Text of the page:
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Latin America Investment News on Viva Tropical

What Do You Know About Belize’s Retirement Program?

Article Summary:

The Caribbean English-speaking country of Belize is seeing an increasing expat population as retired people are moving there to benefit from the nation’s retirement incentive program.

Photo Credit: Tropical Daily

Original Article Text From Expat Forum:

Retirement investment programme attracting expats to Belize

The Caribbean English speaking country of Belize is seeing an increasing expat population as retired people are moving there from Europe to benefit from an incentive programme, it is claimed. Only a few years ago the number of foreign retirees living in Belize amounted to a few dozen but now there is an expanding community of expats attracted by the Retired Persons Incentive Programme.

They are also attracted by the location and lifestyle which includes the Belize Barrier Reef, the world’s second largest, nature and water sports. The country is bordered to the north by Mexico, to the west and south by Guatemala and to the east by the Caribbean and the country considers itself to be both Caribbean and Central American. According to Luke Smith, managing director of Crystal Investment and Real Estate, the Retired Persons Incentive Programme permits people to live tax free. To qualify the individual can come from any country, must have a minimum age of 45 and should have a qualifying non-Belizean based income of a minimum US$2,000 US per month.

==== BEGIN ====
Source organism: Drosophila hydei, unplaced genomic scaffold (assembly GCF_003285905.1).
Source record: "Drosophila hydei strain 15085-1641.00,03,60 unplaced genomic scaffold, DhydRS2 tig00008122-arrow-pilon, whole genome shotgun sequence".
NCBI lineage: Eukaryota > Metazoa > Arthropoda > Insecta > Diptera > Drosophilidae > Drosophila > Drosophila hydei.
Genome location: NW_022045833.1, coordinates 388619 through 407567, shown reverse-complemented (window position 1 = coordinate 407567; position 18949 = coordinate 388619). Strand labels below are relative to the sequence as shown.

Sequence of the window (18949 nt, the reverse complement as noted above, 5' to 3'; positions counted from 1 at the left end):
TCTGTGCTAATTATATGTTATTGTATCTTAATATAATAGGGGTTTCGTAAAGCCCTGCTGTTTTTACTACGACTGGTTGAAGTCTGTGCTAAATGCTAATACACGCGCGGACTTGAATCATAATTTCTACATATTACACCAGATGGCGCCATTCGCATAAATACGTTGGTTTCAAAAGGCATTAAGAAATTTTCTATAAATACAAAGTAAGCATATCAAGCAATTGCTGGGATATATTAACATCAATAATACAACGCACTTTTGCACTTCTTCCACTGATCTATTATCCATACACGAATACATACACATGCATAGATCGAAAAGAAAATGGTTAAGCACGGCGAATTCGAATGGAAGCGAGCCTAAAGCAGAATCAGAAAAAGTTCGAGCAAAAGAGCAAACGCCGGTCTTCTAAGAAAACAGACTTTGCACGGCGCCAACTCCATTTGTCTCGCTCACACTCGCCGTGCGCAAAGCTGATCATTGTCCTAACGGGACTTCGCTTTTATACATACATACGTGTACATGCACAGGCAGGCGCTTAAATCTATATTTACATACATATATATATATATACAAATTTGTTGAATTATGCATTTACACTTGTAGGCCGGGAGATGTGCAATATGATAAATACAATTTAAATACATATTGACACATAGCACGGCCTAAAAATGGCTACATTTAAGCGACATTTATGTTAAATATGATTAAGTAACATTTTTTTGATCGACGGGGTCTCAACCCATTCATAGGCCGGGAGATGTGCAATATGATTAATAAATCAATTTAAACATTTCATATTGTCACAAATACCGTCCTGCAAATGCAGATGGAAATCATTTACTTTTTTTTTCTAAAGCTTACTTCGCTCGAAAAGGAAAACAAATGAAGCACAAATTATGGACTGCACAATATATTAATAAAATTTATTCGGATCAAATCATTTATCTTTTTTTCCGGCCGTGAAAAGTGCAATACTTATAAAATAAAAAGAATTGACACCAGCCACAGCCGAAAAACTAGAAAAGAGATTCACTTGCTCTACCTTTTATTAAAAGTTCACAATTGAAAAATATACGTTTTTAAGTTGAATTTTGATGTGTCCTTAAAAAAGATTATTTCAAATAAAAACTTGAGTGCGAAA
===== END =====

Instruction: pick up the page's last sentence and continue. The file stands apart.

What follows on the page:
‘The tourism, agriculture and construction sectors are progressing rapidly in Belize. Among Central American countries it has the largest foreign population who enjoy a low cost of living. Water, electric, telephone and local goods are inexpensive, however imported goods are costly,’ said Smith.

Quote from ExpatForum.com : “Currently living in U.S. Seriously considering moving to Belize. Anyone with words of wisdom or advice? Any would be appreciated.”

He added that real estate is very affordable too. It is difficult to say how much house prices have changed in Belize recently, as there are no official house price figures. They declined by as much as 25% to 30% after the global economic crisis in 2008, according to Michel Chebat of local firm Chebat & Company. He said that the real estate market saw significant improvement in 2012 after slow sales in 2010 and 2011 as a continued reaction to the financial situation in the US. Despite problems selling their homes in the US, Americans found ways of purchasing property in Belize. This trend is continuing in 2013.

‘In Belize, there are two prices for everything, the local price and the rich foreigner price. Since the majority of properties for sale are not advertised, the best way to get a feel of the difference between the Belizean price and the non-Belizean price is to travel to the country and spend time there,’ said Smith.

He gives, as an example, plots of land at The Palms at Corozal, in Northern Belize some nine miles from the Mexican border starting at $15,000 which are minutes from the sea. ‘The Palms offers the opportunity to buy and own real estate in a prime Caribbean location, with land plots from plots of between a quarter and a third of an acre and the ROI is between 25 to 30% due to capital appreciation of land values,’ explained Smith.

He added that there are tax and residency breaks to foreigners with the status of a Qualified Retired Person (QRP). These include being exempted from all taxes on income and receipts and from all import duties and taxes on personal and household effects upon first importation into Belize up to a maximum value of US$15,000. It also means that people can conduct business within Belize if their business activities are mainly outside the country, and not with Belizeans. QRPs can also own rental properties.

Link to Original Article:

From Expat Forum

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